Monday, 1 June 2015

Purses and Bags

 My latest sewing fix has been purses and bags. I started earlier this month when I needed to make Mother's Day presents, and have continued to whip up birthday presents for people
The bags are relatively straight forward. They are made out of curtain fabric samples that came from my grandmother. I don't use a pattern. I determine the size from the fabric at hand minus what I need for the handles. The one to the left was for a family friend's birthday. I also made one in a blue floral for my mother-in-law which I didn't photograph before it was gifted.

The lined, zipped purses I found on Handmade Jane's blog, tutorial here. They are so nice and quick. This one, made again in soft furnishing fabric is self lined, and was made for Mother's Day for my grandmother (the one who taught me how to sew). I did make one in a lovely blue floral cotton for my other grandmother, but I had to post it quickly interstate the morning after I finished it, so no photo.

This one was a Mother's Day present for my Mum. It's made out of leftover scraps from her bridesmaid dresses. It's a beautiful, soft drapey fabric, so it doesn't hold a crisp shape.

Again, no photograph, but I also made one for my aunt for her birthday this weekend out of the same fabric as the bag above.

It's great to have a skill I can put to use at short notice to make presents for people. I am finding it very satisfying. I now have plans to make myself one of these, out o some scrap liberty from a refashion I have yet to blog about. However my zip collection is slowly being depleted, so I will need to stock up soon.

I'm slowly working on redesigning the blog as well. I had a good bit of fun creating the blog header. I don't own any of the patterns shown, but if I did I would certainly be making them up; perhaps I will have to try my drafting skills out sometime.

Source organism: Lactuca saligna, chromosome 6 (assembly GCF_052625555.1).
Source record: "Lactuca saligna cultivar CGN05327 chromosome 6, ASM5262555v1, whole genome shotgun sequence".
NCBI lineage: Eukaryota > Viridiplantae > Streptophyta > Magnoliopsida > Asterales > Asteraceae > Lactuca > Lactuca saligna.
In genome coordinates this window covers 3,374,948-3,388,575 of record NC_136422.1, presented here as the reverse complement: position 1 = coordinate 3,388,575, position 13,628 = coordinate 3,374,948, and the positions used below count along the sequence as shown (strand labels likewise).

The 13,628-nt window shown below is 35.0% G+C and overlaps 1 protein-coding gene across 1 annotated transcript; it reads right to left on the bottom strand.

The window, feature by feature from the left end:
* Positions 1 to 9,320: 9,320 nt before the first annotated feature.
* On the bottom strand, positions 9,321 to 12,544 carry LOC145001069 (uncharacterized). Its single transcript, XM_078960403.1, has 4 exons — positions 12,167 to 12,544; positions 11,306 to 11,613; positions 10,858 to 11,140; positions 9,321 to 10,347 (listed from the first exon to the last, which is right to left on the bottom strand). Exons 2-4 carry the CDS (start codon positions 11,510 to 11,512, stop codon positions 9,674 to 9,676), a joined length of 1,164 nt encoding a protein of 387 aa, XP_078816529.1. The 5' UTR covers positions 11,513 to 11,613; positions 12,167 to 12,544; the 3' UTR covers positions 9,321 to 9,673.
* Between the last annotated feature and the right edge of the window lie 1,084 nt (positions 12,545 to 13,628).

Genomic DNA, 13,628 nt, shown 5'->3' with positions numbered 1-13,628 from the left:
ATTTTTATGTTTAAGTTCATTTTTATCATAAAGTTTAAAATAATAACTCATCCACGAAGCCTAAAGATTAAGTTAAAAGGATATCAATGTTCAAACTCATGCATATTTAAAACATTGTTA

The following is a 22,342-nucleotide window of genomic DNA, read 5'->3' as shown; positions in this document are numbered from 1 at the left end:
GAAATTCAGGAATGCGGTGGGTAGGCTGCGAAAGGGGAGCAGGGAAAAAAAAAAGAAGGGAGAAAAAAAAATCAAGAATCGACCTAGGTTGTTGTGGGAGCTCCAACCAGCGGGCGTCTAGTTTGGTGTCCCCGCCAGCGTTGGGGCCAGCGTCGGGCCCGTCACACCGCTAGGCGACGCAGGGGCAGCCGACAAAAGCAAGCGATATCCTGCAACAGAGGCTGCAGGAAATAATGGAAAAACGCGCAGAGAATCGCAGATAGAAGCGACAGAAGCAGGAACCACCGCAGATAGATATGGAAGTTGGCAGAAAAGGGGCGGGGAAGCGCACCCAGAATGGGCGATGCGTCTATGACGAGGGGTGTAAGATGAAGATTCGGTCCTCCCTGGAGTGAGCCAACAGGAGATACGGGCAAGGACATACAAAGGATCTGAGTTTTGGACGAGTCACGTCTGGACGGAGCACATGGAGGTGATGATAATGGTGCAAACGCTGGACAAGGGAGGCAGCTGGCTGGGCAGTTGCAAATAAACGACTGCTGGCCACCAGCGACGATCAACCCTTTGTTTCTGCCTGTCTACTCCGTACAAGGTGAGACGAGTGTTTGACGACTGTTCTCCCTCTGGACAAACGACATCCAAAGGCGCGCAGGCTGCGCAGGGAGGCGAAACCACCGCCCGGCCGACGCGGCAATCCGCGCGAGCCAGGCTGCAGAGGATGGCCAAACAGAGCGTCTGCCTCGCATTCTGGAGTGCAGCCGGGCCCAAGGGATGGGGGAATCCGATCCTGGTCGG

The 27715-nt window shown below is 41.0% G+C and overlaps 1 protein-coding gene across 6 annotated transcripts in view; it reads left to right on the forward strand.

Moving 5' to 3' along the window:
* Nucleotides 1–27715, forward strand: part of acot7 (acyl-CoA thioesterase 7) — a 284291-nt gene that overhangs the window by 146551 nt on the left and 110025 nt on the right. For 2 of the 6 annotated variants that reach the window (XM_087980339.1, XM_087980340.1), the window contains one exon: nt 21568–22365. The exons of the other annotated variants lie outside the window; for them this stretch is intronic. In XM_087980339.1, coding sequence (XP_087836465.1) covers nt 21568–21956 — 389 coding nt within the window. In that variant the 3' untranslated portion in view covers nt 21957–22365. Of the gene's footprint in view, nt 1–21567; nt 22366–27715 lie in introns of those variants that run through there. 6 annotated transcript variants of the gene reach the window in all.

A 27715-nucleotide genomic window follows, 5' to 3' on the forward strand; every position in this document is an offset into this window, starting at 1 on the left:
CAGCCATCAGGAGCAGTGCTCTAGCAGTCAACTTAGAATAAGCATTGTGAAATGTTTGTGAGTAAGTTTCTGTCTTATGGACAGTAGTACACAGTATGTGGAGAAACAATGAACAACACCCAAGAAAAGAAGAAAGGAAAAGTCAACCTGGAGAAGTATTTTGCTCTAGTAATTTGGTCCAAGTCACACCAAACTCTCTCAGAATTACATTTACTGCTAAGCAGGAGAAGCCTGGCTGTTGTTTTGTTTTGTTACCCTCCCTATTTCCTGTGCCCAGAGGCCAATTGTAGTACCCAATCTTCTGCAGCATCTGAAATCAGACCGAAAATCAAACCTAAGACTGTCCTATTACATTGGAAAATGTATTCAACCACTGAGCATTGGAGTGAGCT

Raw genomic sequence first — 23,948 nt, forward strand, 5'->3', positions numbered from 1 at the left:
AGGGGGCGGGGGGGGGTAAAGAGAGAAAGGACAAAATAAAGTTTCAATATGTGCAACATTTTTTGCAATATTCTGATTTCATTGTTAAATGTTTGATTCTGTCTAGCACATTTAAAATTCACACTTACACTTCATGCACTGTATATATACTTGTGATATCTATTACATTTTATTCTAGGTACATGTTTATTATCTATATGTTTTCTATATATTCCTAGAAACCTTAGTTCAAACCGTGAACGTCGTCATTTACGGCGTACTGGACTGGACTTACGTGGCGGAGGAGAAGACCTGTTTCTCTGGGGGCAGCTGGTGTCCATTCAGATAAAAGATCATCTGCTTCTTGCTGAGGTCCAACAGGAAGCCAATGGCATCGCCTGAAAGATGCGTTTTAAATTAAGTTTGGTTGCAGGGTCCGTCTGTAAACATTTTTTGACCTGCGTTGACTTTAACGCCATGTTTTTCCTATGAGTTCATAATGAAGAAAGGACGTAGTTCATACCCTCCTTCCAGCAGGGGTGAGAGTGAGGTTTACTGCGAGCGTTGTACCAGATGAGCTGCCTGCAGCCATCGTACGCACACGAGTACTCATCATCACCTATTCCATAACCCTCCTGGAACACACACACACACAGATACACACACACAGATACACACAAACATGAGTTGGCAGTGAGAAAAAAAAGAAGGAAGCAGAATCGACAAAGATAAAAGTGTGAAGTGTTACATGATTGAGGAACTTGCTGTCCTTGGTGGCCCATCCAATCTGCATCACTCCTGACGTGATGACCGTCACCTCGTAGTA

Tuesday, 19 May 2015

1920's velvet

Hello, hope you have all been having a good week. Just a quick post today, to share an outfit I wore the other week. It's a reworking of one I shared last year. I decided this time around to tone down the colours. I have also been experimenting with curling my hair. It is proving quite successful.

Blouse: Cream, sheer, Country Road
Skirt: Brown velvet, opshop
Blazer: Green velvet, vintage
Hat: Brown felt, opshop
Shoes: Nice new brown heeled laceup boots
Scarf: vintage

I was really happy with this outfit, and I think it made me look very 1920's, about to go for a hunt at an English garden party!

Have yu ever had success changing up a previous outfit combination?

Monday, 4 May 2015

Profoundly Loved Blog Party

I have been rather sporadically doing some sewing, and other vintage related activities, but have not got around for a while to posting anything. Oh well. My schedule is beginning to settle a bit, so I aam hoping to be posting much more regularly in the next few weeks.

A few weeks ago, the lovely Esther from Dolly Creates nominated me for the Profoundly Loved Blog Party. So without further ado, here are the questions and answers!

1. Tell me about something you love and why.
My great love, that lies outside of the scope of this blog is history. I am currently completing the research year of my undergraduate degree in medieval history, and am loving every minute of it. History as a discipline is something I am passionate about. Understanding our past and culture is an incredibly important way to understand ourselves and the present and I believe is able to make us better rounded people, with deep perspective.